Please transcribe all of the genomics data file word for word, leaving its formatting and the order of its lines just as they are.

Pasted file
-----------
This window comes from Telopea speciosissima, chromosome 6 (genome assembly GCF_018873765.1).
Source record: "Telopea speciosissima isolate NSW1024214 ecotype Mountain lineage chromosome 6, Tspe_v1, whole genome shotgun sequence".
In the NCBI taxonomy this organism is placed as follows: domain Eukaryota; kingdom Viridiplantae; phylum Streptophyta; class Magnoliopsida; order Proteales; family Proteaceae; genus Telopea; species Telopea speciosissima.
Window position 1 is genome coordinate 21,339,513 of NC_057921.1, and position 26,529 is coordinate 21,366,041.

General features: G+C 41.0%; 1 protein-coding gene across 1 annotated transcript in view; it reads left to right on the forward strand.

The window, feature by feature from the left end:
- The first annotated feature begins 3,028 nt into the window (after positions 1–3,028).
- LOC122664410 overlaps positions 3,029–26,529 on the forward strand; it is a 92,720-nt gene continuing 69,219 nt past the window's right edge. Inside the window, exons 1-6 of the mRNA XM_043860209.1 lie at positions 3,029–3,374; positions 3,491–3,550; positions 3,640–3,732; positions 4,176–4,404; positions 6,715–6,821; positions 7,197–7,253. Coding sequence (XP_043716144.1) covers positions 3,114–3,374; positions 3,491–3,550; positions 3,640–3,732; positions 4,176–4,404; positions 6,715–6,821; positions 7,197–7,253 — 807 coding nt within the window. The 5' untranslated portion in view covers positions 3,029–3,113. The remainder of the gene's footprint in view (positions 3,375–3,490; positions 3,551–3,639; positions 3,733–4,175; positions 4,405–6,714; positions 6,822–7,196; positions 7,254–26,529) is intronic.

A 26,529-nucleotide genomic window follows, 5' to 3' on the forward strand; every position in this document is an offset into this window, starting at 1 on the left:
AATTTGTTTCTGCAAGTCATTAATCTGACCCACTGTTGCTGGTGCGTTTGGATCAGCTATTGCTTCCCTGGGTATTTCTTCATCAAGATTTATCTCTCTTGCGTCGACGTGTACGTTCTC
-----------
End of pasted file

This window comes from Telopea speciosissima, chromosome 6 (genome assembly GCF_018873765.1).
Source record: "Telopea speciosissima isolate NSW1024214 ecotype Mountain lineage chromosome 6, Tspe_v1, whole genome shotgun sequence".
In the NCBI taxonomy this organism is placed as follows: domain Eukaryota; kingdom Viridiplantae; phylum Streptophyta; class Magnoliopsida; order Proteales; family Proteaceae; genus Telopea; species Telopea speciosissima.
Window position 1 is genome coordinate 21,339,513 of NC_057921.1, and position 26,529 is coordinate 21,366,041.

General features: G+C 41.0%; 1 protein-coding gene across 1 annotated transcript in view; it reads left to right on the forward strand.

The window, feature by feature from the left end:
- The first annotated feature begins 3,028 nt into the window (after positions 1–3,028).
- LOC122664410 overlaps positions 3,029–26,529 on the forward strand; it is a 92,720-nt gene continuing 69,219 nt past the window's right edge. Inside the window, exons 1-6 of the mRNA XM_043860209.1 lie at positions 3,029–3,374; positions 3,491–3,550; positions 3,640–3,732; positions 4,176–4,404; positions 6,715–6,821; positions 7,197–7,253. Coding sequence (XP_043716144.1) covers positions 3,114–3,374; positions 3,491–3,550; positions 3,640–3,732; positions 4,176–4,404; positions 6,715–6,821; positions 7,197–7,253 — 807 coding nt within the window. The 5' untranslated portion in view covers positions 3,029–3,113. The remainder of the gene's footprint in view (positions 3,375–3,490; positions 3,551–3,639; positions 3,733–4,175; positions 4,405–6,714; positions 6,822–7,196; positions 7,254–26,529) is intronic.

A 26,529-nucleotide genomic window follows, 5' to 3' on the forward strand; every position in this document is an offset into this window, starting at 1 on the left:
AATTTGTTTCTGCAAGTCATTAATCTGACCCACTGTTGCTGGTGCGTTTGGATCAGCTATTGCTTCCCTGGGTATTTCTTCATCAAGATTTATCTCTCTTGCGTCGACGTGTACGTTCTC